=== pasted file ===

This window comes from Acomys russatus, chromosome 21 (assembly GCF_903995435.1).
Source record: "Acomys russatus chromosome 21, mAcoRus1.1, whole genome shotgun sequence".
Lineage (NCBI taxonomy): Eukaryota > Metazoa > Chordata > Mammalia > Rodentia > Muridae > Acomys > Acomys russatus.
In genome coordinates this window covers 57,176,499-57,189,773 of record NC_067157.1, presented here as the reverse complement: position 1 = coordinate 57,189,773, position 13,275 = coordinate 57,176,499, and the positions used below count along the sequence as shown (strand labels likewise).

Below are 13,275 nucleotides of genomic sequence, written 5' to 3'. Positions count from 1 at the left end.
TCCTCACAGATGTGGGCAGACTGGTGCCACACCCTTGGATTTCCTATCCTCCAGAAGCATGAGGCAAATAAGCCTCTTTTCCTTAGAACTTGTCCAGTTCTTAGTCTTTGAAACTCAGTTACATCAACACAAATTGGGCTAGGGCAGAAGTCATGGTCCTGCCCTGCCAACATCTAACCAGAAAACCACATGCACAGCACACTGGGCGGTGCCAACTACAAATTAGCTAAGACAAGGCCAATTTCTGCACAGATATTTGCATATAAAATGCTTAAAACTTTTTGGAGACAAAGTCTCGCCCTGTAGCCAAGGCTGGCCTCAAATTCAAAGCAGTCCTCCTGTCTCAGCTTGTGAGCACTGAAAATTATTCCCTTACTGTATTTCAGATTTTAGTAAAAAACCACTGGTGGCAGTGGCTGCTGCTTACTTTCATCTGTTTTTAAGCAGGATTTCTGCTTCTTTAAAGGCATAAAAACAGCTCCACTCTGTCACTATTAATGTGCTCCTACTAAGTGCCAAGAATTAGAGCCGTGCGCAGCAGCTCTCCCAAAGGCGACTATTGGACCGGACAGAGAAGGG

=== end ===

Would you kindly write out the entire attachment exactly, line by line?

This window comes from Acomys russatus, chromosome 21 (assembly GCF_903995435.1).
Source record: "Acomys russatus chromosome 21, mAcoRus1.1, whole genome shotgun sequence".
Lineage (NCBI taxonomy): Eukaryota > Metazoa > Chordata > Mammalia > Rodentia > Muridae > Acomys > Acomys russatus.
In genome coordinates this window covers 57,176,499-57,189,773 of record NC_067157.1, presented here as the reverse complement: position 1 = coordinate 57,189,773, position 13,275 = coordinate 57,176,499, and the positions used below count along the sequence as shown (strand labels likewise).

Below are 13,275 nucleotides of genomic sequence, written 5' to 3'. Positions count from 1 at the left end.
TCCTCACAGATGTGGGCAGACTGGTGCCACACCCTTGGATTTCCTATCCTCCAGAAGCATGAGGCAAATAAGCCTCTTTTCCTTAGAACTTGTCCAGTTCTTAGTCTTTGAAACTCAGTTACATCAACACAAATTGGGCTAGGGCAGAAGTCATGGTCCTGCCCTGCCAACATCTAACCAGAAAACCACATGCACAGCACACTGGGCGGTGCCAACTACAAATTAGCTAAGACAAGGCCAATTTCTGCACAGATATTTGCATATAAAATGCTTAAAACTTTTTGGAGACAAAGTCTCGCCCTGTAGCCAAGGCTGGCCTCAAATTCAAAGCAGTCCTCCTGTCTCAGCTTGTGAGCACTGAAAATTATTCCCTTACTGTATTTCAGATTTTAGTAAAAAACCACTGGTGGCAGTGGCTGCTGCTTACTTTCATCTGTTTTTAAGCAGGATTTCTGCTTCTTTAAAGGCATAAAAACAGCTCCACTCTGTCACTATTAATGTGCTCCTACTAAGTGCCAAGAATTAGAGCCGTGCGCAGCAGCTCTCCCAAAGGCGACTATTGGACCGGACAGAGAAGGG